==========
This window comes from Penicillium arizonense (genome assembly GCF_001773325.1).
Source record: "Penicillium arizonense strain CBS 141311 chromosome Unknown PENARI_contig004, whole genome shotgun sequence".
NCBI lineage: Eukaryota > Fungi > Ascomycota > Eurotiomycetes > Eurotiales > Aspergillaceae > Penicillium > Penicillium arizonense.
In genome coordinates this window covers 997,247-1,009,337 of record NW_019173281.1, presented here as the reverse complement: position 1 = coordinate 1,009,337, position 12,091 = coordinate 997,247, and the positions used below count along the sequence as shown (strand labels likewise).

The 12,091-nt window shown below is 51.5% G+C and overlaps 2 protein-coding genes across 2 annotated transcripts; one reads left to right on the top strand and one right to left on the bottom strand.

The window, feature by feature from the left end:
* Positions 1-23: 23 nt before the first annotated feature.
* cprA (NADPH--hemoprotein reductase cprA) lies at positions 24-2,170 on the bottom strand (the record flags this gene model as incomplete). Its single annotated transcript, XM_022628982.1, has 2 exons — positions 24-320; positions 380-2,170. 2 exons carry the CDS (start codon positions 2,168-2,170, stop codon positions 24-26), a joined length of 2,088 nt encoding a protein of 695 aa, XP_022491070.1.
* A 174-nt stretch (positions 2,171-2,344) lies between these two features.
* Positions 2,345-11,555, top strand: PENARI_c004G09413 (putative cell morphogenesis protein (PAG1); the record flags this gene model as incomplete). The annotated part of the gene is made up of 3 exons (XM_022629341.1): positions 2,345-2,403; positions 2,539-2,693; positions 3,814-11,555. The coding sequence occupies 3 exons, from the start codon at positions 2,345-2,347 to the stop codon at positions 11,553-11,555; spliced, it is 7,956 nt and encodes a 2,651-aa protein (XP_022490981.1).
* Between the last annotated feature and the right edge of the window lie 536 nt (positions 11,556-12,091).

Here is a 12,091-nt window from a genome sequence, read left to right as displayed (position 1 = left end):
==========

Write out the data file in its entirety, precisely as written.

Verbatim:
This window comes from Penicillium arizonense (genome assembly GCF_001773325.1).
Source record: "Penicillium arizonense strain CBS 141311 chromosome Unknown PENARI_contig004, whole genome shotgun sequence".
NCBI lineage: Eukaryota > Fungi > Ascomycota > Eurotiomycetes > Eurotiales > Aspergillaceae > Penicillium > Penicillium arizonense.
In genome coordinates this window covers 997,247-1,009,337 of record NW_019173281.1, presented here as the reverse complement: position 1 = coordinate 1,009,337, position 12,091 = coordinate 997,247, and the positions used below count along the sequence as shown (strand labels likewise).

The 12,091-nt window shown below is 51.5% G+C and overlaps 2 protein-coding genes across 2 annotated transcripts; one reads left to right on the top strand and one right to left on the bottom strand.

The window, feature by feature from the left end:
* Positions 1-23: 23 nt before the first annotated feature.
* cprA (NADPH--hemoprotein reductase cprA) lies at positions 24-2,170 on the bottom strand (the record flags this gene model as incomplete). Its single annotated transcript, XM_022628982.1, has 2 exons — positions 24-320; positions 380-2,170. 2 exons carry the CDS (start codon positions 2,168-2,170, stop codon positions 24-26), a joined length of 2,088 nt encoding a protein of 695 aa, XP_022491070.1.
* A 174-nt stretch (positions 2,171-2,344) lies between these two features.
* Positions 2,345-11,555, top strand: PENARI_c004G09413 (putative cell morphogenesis protein (PAG1); the record flags this gene model as incomplete). The annotated part of the gene is made up of 3 exons (XM_022629341.1): positions 2,345-2,403; positions 2,539-2,693; positions 3,814-11,555. The coding sequence occupies 3 exons, from the start codon at positions 2,345-2,347 to the stop codon at positions 11,553-11,555; spliced, it is 7,956 nt and encodes a 2,651-aa protein (XP_022490981.1).
* Between the last annotated feature and the right edge of the window lie 536 nt (positions 11,556-12,091).

Here is a 12,091-nt window from a genome sequence, read left to right as displayed (position 1 = left end):